Thanks, Flee! Keep holding it down. For more Flee photos, visit his Flickr.

ALSO: Last night rocked my socks, because I met the folks putting together the CCSU Mural Slam. If you're anywhere close to New Britain, CT, on October 3, definitely get on this between 9-5. If you want to participate, You have to contact Marissa by Monday, September 28. You BYOP ('p' for paint, kids) and get a big ol' chunk of wall all to yourself. I'll post more in-depth info next week, but GET ON THIS!

That's all for now. Let the weekend commence.

Thursday, September 17, 2009

September 2009: PaperMonster on

This week features a slew of updates. Back in June, PaperMonster took over the Friday ProFile with his lovely paper ladies. Today, he checks in with details of his new show. He writes:
" and PaperMonster have teamed up to present some of today's most talented stencil artists in a group show titled "Friends With Knives" opening on September 18th."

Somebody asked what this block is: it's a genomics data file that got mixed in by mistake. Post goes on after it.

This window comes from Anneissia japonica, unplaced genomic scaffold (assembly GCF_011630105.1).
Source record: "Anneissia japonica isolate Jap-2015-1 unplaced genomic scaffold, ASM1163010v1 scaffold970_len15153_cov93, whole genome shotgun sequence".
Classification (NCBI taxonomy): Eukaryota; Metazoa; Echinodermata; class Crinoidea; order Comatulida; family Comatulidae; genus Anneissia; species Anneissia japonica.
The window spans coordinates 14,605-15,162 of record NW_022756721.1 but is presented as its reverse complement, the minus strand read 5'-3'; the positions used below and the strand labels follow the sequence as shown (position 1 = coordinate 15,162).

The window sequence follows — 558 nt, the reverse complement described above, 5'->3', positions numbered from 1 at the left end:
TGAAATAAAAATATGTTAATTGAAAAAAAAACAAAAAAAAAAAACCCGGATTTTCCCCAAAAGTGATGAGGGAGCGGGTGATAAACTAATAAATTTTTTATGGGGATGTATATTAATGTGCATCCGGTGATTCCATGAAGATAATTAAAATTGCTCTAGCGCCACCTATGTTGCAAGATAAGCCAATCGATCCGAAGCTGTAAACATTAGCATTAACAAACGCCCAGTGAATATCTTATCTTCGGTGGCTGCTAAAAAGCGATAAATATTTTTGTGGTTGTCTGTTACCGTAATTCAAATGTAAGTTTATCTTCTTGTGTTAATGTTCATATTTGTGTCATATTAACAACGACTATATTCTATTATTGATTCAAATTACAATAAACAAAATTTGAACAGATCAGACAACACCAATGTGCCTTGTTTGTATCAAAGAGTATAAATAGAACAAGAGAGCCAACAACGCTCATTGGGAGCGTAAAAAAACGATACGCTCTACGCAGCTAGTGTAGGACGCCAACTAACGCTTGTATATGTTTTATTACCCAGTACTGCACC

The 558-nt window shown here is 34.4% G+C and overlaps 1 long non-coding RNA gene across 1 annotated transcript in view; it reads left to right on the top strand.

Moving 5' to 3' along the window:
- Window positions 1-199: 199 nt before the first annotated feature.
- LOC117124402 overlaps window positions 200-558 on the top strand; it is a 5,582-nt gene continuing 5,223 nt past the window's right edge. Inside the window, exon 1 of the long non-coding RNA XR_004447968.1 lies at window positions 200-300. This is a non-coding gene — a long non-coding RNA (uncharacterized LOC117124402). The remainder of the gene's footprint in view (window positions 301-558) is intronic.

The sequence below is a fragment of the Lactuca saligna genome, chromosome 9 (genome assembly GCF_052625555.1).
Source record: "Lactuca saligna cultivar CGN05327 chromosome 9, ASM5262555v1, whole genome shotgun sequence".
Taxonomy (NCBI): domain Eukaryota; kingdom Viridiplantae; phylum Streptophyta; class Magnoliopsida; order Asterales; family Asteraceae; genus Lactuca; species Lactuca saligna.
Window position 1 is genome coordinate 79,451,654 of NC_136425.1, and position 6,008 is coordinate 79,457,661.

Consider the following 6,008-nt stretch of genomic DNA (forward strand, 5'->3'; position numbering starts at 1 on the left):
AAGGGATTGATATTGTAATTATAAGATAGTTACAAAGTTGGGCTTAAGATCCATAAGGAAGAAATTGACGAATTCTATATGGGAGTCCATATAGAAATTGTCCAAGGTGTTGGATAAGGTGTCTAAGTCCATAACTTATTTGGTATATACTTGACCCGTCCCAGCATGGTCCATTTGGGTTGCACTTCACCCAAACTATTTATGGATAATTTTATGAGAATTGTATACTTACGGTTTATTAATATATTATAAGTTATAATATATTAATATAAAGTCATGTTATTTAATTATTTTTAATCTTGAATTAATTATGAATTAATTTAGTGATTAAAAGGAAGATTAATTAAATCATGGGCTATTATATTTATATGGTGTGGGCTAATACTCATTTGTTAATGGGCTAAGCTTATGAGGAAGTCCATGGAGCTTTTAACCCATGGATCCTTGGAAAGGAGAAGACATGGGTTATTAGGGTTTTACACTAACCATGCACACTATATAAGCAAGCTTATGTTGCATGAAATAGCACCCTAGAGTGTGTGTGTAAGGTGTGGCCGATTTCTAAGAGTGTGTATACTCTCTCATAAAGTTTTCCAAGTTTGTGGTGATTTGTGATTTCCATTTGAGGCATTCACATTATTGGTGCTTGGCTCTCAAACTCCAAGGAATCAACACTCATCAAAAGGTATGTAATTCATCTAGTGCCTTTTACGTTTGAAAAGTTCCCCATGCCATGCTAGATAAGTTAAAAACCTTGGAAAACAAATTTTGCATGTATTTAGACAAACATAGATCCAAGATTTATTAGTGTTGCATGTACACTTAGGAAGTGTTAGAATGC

"The show will feature works from artists such as LECKOmio, E.L.K., SOULE, Peat Wollaeger, PaperMonster, L.E.T. , Nathan Phaneuf , A1One , Billy Mode, Ben Slow, Koleszar, Dave Lowell, Mefee, Roy Schreuder, and HAHA."
"The aim of 'Friends With Knives' is to highlight the beauty behind stencil graffiti styles/techniques such as photo-realism, pop, and political stencils at global level with artists hailing from Iran, Germany, USA, Australia, France and the United Kingdom. Be sure to check out more over at DirtyPilot or visit PaperMonster for more info."